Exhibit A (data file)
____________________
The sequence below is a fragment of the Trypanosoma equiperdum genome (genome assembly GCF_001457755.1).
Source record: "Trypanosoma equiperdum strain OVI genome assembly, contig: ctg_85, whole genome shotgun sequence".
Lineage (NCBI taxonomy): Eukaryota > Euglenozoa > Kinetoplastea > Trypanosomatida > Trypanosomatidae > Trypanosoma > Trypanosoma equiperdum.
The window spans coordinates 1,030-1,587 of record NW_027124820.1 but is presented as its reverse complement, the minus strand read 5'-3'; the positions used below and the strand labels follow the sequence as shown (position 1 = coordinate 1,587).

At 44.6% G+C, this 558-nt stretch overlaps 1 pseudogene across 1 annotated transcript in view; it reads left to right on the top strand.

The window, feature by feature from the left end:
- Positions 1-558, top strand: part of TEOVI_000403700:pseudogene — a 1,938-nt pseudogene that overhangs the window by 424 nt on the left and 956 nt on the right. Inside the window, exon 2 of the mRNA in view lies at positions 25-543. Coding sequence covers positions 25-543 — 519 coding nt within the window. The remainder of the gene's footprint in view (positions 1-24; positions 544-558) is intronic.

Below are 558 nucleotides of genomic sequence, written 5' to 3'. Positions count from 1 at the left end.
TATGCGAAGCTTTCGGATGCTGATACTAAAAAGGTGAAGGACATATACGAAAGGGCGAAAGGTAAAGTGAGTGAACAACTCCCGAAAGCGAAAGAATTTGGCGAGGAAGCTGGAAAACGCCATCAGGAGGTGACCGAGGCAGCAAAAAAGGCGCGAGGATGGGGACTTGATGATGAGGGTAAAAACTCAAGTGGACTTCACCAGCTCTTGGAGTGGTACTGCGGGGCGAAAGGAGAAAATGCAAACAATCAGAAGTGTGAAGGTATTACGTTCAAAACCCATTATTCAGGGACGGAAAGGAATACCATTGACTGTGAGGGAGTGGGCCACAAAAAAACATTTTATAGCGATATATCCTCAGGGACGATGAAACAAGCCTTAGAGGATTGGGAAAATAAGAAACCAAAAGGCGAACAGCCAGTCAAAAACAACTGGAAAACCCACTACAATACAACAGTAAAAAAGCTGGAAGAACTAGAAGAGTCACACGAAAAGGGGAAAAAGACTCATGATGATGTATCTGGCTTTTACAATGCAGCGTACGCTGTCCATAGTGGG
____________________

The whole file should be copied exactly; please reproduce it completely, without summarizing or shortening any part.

The sequence below is a fragment of the Trypanosoma equiperdum genome (genome assembly GCF_001457755.1).
Source record: "Trypanosoma equiperdum strain OVI genome assembly, contig: ctg_85, whole genome shotgun sequence".
Lineage (NCBI taxonomy): Eukaryota > Euglenozoa > Kinetoplastea > Trypanosomatida > Trypanosomatidae > Trypanosoma > Trypanosoma equiperdum.
The window spans coordinates 1,030-1,587 of record NW_027124820.1 but is presented as its reverse complement, the minus strand read 5'-3'; the positions used below and the strand labels follow the sequence as shown (position 1 = coordinate 1,587).

At 44.6% G+C, this 558-nt stretch overlaps 1 pseudogene across 1 annotated transcript in view; it reads left to right on the top strand.

The window, feature by feature from the left end:
- Positions 1-558, top strand: part of TEOVI_000403700:pseudogene — a 1,938-nt pseudogene that overhangs the window by 424 nt on the left and 956 nt on the right. Inside the window, exon 2 of the mRNA in view lies at positions 25-543. Coding sequence covers positions 25-543 — 519 coding nt within the window. The remainder of the gene's footprint in view (positions 1-24; positions 544-558) is intronic.

Below are 558 nucleotides of genomic sequence, written 5' to 3'. Positions count from 1 at the left end.
TATGCGAAGCTTTCGGATGCTGATACTAAAAAGGTGAAGGACATATACGAAAGGGCGAAAGGTAAAGTGAGTGAACAACTCCCGAAAGCGAAAGAATTTGGCGAGGAAGCTGGAAAACGCCATCAGGAGGTGACCGAGGCAGCAAAAAAGGCGCGAGGATGGGGACTTGATGATGAGGGTAAAAACTCAAGTGGACTTCACCAGCTCTTGGAGTGGTACTGCGGGGCGAAAGGAGAAAATGCAAACAATCAGAAGTGTGAAGGTATTACGTTCAAAACCCATTATTCAGGGACGGAAAGGAATACCATTGACTGTGAGGGAGTGGGCCACAAAAAAACATTTTATAGCGATATATCCTCAGGGACGATGAAACAAGCCTTAGAGGATTGGGAAAATAAGAAACCAAAAGGCGAACAGCCAGTCAAAAACAACTGGAAAACCCACTACAATACAACAGTAAAAAAGCTGGAAGAACTAGAAGAGTCACACGAAAAGGGGAAAAAGACTCATGATGATGTATCTGGCTTTTACAATGCAGCGTACGCTGTCCATAGTGGG